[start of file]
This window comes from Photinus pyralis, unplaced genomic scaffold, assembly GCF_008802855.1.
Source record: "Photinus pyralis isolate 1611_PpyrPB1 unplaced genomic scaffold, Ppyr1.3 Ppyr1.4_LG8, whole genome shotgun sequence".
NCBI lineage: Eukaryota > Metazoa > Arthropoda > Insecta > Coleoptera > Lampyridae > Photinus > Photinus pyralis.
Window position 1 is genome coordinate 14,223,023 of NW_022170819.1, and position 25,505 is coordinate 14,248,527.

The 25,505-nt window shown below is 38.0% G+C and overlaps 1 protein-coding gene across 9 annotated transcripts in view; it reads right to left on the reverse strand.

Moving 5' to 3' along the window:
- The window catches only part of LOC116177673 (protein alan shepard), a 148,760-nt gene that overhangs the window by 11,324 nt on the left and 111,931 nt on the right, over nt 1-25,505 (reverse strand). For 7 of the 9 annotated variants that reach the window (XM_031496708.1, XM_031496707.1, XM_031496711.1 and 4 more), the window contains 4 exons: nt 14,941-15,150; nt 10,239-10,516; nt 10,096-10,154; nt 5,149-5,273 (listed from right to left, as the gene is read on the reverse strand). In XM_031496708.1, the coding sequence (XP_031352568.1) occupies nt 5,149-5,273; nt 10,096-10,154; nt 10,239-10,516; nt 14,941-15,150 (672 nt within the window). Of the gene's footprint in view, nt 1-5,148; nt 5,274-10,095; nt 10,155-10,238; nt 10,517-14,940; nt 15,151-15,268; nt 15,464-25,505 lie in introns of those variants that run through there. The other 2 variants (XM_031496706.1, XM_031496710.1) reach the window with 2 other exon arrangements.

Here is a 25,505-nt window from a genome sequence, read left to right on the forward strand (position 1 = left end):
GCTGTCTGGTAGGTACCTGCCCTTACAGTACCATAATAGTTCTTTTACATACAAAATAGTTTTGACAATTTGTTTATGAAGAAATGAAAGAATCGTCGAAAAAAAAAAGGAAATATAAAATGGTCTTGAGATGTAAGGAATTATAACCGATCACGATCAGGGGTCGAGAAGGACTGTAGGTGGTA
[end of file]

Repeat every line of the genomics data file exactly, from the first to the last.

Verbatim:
This window comes from Photinus pyralis, unplaced genomic scaffold, assembly GCF_008802855.1.
Source record: "Photinus pyralis isolate 1611_PpyrPB1 unplaced genomic scaffold, Ppyr1.3 Ppyr1.4_LG8, whole genome shotgun sequence".
NCBI lineage: Eukaryota > Metazoa > Arthropoda > Insecta > Coleoptera > Lampyridae > Photinus > Photinus pyralis.
Window position 1 is genome coordinate 14,223,023 of NW_022170819.1, and position 25,505 is coordinate 14,248,527.

The 25,505-nt window shown below is 38.0% G+C and overlaps 1 protein-coding gene across 9 annotated transcripts in view; it reads right to left on the reverse strand.

Moving 5' to 3' along the window:
- The window catches only part of LOC116177673 (protein alan shepard), a 148,760-nt gene that overhangs the window by 11,324 nt on the left and 111,931 nt on the right, over nt 1-25,505 (reverse strand). For 7 of the 9 annotated variants that reach the window (XM_031496708.1, XM_031496707.1, XM_031496711.1 and 4 more), the window contains 4 exons: nt 14,941-15,150; nt 10,239-10,516; nt 10,096-10,154; nt 5,149-5,273 (listed from right to left, as the gene is read on the reverse strand). In XM_031496708.1, the coding sequence (XP_031352568.1) occupies nt 5,149-5,273; nt 10,096-10,154; nt 10,239-10,516; nt 14,941-15,150 (672 nt within the window). Of the gene's footprint in view, nt 1-5,148; nt 5,274-10,095; nt 10,155-10,238; nt 10,517-14,940; nt 15,151-15,268; nt 15,464-25,505 lie in introns of those variants that run through there. The other 2 variants (XM_031496706.1, XM_031496710.1) reach the window with 2 other exon arrangements.

Here is a 25,505-nt window from a genome sequence, read left to right on the forward strand (position 1 = left end):
GCTGTCTGGTAGGTACCTGCCCTTACAGTACCATAATAGTTCTTTTACATACAAAATAGTTTTGACAATTTGTTTATGAAGAAATGAAAGAATCGTCGAAAAAAAAAAGGAAATATAAAATGGTCTTGAGATGTAAGGAATTATAACCGATCACGATCAGGGGTCGAGAAGGACTGTAGGTGGTA